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Decoding the fingerprints of trees through their DNA

Author(s):

Andrea Watts

Year:

2022

Publication type:

Science Findings

Primary Station(s):

Pacific Northwest Research Station

Source:

Science Findings 250. Portland, OR: U.S. Department of Agriculture, Forest Service, Pacific Northwest Research Station. 6 p.

Description

In the United States, the forest products industry loses an estimated $500 million to $1 billion annually to illegal logging. Once illegally harvested wood is removed from the forest, it’s difficult for USDA Forest Service law enforcement to prove beyond a reasonable doubt that the wood was illegally harvested. The use of DNA is a recent development that can help law enforcement determine if wood is illegally sourced.

Researchers Rich Cronn and Laura Hauck with the Forest Service’s Pacific Northwest Research Station developed DNA forensic protocols to evaluate bigleaf maple wood products so that tree DNA is admissible in court. The U.S. Department of Justice used their work to successfully prosecute the illegal harvest of bigleaf maple from the Olympic National Forest. The researchers are expanding forensic tools for other high-value targets of timber theft by collaborating with federal law enforcement, nongovernmental organizations, and citizen scientists to build genomics databases for the species most frequently targeted by timber thieves.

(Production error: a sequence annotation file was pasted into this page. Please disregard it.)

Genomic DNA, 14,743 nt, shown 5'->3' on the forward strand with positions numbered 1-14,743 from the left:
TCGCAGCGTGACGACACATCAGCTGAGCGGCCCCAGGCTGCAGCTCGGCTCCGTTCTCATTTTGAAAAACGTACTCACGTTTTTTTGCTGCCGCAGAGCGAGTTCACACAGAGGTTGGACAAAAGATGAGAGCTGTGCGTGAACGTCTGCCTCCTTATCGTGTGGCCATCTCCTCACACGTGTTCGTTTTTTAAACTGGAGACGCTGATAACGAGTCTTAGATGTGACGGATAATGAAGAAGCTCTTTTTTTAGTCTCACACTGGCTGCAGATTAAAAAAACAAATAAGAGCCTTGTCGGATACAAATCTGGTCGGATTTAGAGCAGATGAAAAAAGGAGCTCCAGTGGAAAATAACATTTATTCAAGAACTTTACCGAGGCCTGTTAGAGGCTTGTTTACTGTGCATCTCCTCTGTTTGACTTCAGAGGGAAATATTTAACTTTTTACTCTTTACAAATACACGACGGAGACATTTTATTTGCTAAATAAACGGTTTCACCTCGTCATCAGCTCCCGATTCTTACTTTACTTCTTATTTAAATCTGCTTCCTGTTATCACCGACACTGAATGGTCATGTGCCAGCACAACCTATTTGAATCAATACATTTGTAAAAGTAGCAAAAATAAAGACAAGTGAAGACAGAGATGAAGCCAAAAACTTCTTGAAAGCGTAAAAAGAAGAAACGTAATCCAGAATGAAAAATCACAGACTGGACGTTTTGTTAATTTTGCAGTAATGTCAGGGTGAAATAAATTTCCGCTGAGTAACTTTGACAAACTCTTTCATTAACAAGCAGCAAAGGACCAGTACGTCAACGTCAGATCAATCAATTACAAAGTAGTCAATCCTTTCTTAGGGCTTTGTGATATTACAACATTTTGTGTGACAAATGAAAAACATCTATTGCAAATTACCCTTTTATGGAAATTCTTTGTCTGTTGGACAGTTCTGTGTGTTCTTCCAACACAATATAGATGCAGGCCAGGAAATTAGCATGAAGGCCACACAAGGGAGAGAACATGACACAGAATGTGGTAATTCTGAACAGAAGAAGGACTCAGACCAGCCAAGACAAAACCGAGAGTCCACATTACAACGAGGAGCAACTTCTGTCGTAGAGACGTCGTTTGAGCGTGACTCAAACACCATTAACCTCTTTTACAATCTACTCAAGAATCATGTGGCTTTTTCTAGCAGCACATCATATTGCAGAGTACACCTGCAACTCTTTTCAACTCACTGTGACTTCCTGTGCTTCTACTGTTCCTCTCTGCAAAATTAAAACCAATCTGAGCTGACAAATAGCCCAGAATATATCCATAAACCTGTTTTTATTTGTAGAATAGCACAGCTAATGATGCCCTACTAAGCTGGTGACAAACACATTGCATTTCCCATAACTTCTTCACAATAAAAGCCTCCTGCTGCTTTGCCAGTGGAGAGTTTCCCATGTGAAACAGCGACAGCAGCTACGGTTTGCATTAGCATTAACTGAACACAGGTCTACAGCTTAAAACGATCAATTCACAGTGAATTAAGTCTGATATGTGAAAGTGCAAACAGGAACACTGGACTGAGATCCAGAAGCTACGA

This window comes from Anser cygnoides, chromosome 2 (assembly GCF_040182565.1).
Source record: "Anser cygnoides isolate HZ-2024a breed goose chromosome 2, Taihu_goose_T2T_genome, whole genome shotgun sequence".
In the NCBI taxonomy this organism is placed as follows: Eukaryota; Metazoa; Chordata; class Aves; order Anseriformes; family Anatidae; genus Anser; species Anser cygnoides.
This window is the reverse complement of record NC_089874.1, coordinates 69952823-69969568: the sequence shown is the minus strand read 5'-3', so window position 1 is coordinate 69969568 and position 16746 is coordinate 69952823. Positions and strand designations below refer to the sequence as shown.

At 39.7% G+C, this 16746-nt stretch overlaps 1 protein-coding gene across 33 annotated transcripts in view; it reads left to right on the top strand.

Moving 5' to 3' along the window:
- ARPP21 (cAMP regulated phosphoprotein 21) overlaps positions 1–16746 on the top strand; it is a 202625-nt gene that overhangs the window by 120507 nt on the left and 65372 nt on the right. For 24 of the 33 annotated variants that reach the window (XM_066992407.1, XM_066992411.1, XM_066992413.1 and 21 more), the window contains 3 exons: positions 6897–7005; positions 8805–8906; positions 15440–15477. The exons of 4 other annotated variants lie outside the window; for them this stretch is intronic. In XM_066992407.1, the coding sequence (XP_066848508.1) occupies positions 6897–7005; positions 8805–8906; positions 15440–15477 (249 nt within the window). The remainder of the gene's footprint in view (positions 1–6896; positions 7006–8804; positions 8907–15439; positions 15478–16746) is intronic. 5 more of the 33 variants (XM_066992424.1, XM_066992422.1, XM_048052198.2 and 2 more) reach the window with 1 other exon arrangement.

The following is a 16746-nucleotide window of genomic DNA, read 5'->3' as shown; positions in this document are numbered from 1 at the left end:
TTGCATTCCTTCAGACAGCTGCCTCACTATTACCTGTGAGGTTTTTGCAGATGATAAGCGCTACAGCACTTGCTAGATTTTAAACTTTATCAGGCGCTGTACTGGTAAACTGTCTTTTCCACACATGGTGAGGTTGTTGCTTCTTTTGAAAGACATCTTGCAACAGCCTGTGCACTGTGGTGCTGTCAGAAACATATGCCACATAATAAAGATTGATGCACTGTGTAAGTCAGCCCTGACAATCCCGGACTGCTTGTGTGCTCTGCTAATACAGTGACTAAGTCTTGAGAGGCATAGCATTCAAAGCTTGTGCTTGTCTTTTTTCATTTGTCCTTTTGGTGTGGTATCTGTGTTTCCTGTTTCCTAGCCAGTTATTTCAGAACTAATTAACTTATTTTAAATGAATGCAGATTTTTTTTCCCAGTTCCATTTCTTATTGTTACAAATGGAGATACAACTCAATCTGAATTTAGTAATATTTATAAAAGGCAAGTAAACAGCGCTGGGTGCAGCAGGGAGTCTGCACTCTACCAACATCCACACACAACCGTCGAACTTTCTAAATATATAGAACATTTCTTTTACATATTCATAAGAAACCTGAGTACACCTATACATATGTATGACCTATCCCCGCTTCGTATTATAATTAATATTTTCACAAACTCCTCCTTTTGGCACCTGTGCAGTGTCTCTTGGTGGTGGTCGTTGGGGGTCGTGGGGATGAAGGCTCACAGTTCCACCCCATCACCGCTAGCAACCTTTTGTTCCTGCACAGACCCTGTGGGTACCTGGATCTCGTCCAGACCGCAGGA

Cronn and Hauck are also exploring other applications for using wood and leaf DNA. For example, this method can determine if trees are clones or genetically different. This information aids in seed collection, enables better tracking of trees grown in breeding trials, and can be used to identify sources of nonlocal trees planted during large-scale reforestation that followed the Hebo and Tillamook Burns in the Oregon Coast Range in the early 20th century.

Citation

Watts, Andrea; Cronn, Richard; Hauck, Laura. 2022. Decoding the fingerprints of trees through their DNA. Science Findings 250. Portland, OR: U.S. Department of Agriculture, Forest Service, Pacific Northwest Research Station. 6 p.

Publication Notes

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  • This article was written and prepared by U.S. Government employees on official time, and is therefore in the public domain.
https://www.fs.usda.gov/treesearch/pubs/64586